Rudiments of Gann Theory: Narrow Markets Cotton 1946 – 1949

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Reposted from Super_romeman_Gannstudygroup

 

According to W. D. Gann, a narrow market is “always accumulation or distribution” [1]. Mr. Gann uses several terms to refer to a market under accumulation or distribution. Such a market, he says, is narrow, dull, sideway or sideways, under consolidation.

“The market will often narrow down and hold in a narrow range for several weeks or months. This is when accumulation or distribution is taking place. Time is required to complete accumulation or distribution and for prices to square out in time from previous tops or bottoms. When the market becomes slow and dull, wait until activity starts and a definite trend is indicated; then follow it.” [2]

“A dull market, in a narrow trading range at any point, indicates that it is getting ready for some kind of a change and you should follow it which ever way it breaks out, up or down, after these narrow, dull periods.” [3]

“Stocks that hold in a narrow trading range for a long time should not be traded until they break out on the upside or break bottoms on the downside and show increased volume of sales and activity.” [4]

“When prices are in a narrow trading range, which they often are at extreme low levels, WAIT! Allow the market plenty of time to give a DEFINITE INDICATION which way it is going. You can make plenty of profits after the market has broken out of a trading range, either up or down.” [5]

“SIDEWAY MOVEMENTS You often hear traders say: A stock can only go two ways, up or down, and that it should be easy to keep right on the market. This statement is not exactly correct. If stocks always moved straight up or straight down, it would be easy to make money, but stocks often have sideways moves. While they are in a movement of this kind, they hold in a narrow trading range sometimes weeks or months, getting neither higher nor lower than a previous top or bottom. Moves of this kind fool traders many times and cause losses. A stock starts up and they think it is going higher, but stops, reacts, gets back around the old bottom, and they think it is going lower and sell it short, but it stops and goes up again. When a stock is in a position of this kind, the only thing to do is to leave it alone until it breaks out of an area one way or the other. After it gets out of the sideways movement, which is always accumulation or distribution, and breaks into new high or new low territory, then you can trade in it with some certainty of having determined the correct trend. …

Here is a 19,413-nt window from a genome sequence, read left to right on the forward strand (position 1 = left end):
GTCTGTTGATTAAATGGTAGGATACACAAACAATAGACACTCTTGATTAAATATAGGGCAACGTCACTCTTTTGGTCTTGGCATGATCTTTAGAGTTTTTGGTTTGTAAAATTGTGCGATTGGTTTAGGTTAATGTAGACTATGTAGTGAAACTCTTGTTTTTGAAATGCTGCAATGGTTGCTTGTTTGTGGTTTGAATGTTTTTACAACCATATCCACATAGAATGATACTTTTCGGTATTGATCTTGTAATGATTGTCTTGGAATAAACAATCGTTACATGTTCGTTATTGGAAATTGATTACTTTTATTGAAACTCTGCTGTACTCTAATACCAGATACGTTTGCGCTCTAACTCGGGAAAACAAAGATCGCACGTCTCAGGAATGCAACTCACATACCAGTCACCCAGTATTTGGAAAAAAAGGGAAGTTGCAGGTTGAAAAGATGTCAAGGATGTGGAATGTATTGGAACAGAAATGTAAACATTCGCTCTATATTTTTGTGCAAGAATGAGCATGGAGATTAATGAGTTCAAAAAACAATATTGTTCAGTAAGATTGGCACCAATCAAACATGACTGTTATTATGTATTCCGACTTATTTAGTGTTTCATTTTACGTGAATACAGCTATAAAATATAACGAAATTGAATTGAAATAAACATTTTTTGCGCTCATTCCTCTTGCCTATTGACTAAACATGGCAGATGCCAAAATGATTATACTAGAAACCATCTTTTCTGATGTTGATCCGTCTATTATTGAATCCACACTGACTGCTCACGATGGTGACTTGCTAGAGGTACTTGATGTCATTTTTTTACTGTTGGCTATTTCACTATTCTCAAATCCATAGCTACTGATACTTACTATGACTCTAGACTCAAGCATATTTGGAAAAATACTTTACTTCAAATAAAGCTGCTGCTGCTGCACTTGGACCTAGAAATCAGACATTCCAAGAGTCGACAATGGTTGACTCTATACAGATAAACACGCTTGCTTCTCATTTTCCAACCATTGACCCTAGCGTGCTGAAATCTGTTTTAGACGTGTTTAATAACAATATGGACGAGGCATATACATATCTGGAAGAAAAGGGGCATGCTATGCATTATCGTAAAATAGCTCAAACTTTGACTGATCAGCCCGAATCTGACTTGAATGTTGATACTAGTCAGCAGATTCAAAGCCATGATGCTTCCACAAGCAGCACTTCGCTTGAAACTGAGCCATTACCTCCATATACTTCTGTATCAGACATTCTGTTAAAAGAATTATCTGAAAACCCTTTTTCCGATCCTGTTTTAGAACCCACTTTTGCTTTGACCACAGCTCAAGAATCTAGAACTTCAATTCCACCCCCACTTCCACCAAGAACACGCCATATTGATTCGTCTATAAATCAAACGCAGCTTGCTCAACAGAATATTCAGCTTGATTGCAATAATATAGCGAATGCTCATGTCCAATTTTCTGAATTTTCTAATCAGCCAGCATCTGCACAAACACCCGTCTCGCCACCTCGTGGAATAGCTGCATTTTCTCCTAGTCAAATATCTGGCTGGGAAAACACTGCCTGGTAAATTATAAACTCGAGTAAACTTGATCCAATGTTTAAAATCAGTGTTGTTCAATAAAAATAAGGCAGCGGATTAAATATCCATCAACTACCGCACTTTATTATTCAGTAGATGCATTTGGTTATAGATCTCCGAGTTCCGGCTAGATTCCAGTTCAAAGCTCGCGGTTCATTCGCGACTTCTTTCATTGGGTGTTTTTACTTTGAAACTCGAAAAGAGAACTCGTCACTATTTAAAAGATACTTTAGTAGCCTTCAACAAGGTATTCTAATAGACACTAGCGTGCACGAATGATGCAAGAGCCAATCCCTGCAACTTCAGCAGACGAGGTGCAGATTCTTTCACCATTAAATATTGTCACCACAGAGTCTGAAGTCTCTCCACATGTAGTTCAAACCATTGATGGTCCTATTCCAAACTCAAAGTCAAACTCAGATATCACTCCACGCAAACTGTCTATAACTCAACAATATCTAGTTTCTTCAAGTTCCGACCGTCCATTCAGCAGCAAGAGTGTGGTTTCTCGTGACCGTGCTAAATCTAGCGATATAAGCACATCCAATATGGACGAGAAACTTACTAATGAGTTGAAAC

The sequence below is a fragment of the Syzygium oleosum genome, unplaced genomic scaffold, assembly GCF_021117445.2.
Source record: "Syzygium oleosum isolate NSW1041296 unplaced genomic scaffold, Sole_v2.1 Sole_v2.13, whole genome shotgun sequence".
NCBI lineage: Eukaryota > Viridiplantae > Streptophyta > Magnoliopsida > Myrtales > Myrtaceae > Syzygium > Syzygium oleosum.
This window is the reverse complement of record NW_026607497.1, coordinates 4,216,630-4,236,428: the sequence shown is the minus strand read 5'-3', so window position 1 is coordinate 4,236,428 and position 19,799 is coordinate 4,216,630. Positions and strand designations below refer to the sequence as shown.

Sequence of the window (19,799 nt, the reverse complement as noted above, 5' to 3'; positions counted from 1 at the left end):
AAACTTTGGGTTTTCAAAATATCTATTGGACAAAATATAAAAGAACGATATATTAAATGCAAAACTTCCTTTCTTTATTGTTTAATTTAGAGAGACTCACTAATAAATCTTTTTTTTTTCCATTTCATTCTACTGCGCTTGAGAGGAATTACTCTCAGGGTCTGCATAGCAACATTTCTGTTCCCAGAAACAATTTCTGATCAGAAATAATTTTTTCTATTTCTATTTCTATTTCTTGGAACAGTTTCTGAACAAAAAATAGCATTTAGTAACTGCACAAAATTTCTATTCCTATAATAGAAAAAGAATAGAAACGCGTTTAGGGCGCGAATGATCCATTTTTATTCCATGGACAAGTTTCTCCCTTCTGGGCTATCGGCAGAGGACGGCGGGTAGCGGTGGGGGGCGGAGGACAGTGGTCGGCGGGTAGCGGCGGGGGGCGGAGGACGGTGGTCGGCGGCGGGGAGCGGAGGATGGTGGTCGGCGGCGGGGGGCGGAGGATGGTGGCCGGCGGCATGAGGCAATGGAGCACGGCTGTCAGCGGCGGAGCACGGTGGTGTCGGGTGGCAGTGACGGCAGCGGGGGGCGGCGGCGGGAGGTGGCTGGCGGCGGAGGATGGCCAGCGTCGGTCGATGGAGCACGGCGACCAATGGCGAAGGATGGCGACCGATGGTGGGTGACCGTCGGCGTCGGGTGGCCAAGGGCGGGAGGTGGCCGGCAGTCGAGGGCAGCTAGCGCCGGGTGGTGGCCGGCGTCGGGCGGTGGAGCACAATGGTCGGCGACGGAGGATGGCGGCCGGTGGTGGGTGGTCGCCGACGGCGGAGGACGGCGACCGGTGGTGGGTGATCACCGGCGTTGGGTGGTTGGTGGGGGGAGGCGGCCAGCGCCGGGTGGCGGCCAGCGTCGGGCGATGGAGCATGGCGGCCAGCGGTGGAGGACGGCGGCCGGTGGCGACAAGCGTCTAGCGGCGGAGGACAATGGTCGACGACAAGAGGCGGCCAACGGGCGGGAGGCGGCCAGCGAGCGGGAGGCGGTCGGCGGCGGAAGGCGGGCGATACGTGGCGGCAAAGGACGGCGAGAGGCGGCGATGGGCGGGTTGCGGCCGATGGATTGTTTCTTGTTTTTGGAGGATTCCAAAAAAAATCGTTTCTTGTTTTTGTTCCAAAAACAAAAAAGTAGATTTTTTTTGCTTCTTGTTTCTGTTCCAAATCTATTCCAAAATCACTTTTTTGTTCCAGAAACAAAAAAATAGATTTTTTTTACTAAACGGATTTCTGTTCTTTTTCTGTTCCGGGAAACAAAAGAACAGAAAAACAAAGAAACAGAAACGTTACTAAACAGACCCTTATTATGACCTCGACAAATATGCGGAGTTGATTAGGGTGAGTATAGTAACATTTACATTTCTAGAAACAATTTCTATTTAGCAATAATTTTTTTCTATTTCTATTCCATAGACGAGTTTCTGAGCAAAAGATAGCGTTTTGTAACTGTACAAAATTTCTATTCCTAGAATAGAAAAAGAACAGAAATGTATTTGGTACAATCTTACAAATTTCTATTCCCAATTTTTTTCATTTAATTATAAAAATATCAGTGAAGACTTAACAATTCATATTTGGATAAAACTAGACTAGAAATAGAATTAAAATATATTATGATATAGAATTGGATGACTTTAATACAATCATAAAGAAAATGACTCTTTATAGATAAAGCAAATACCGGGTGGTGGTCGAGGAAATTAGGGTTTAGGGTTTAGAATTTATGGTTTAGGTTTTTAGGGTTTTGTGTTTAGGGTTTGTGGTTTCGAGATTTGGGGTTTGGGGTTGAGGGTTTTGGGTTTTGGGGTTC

“Leave stocks alone when they are in a sideways movement and always use the rule of waiting until they cross 3 points above the old top level or break 3 points under the old low level before making your commitments. Following this rule will save you many months and weeks of waiting and will prevent losses, because if you wait until the stock gets into new territory before you get in, you certainly will have a better chance to place a close stop loss order, which will protect you or get you out in case the stock is not going to move, while if you make a trade when it is in a sideways movement between two points, your chances for making profits are much smaller. These sideway moves are periods of rest and preparation for a new move one way or the other way.” [6]

All of this discussion about narrow markets, of course, relates to the discussion of Supply and Demand [7]:

“The tape is the great scale in which the weight of all buying and selling is weighed and the balance of Supply and Demand shown by the loss or gain in prices. When Supply exceeds Demand, prices decline to a level where Supply and Demand are about equal. At this stage fluctuations become narrow and it may require weeks or months to determine which way the next move will be. When Demand exceeds Supply, prices advance.” [8]

In other words, when there is an imbalance between supply and demand, prices are on the move, either up or down. When there is a balance between supply and demand, prices stay within a narrow trading range “and it may require weeks or months to determine which way the next move will be”. This narrow trading range is what Mr. Gann calls the “Normal Zone” in his first book.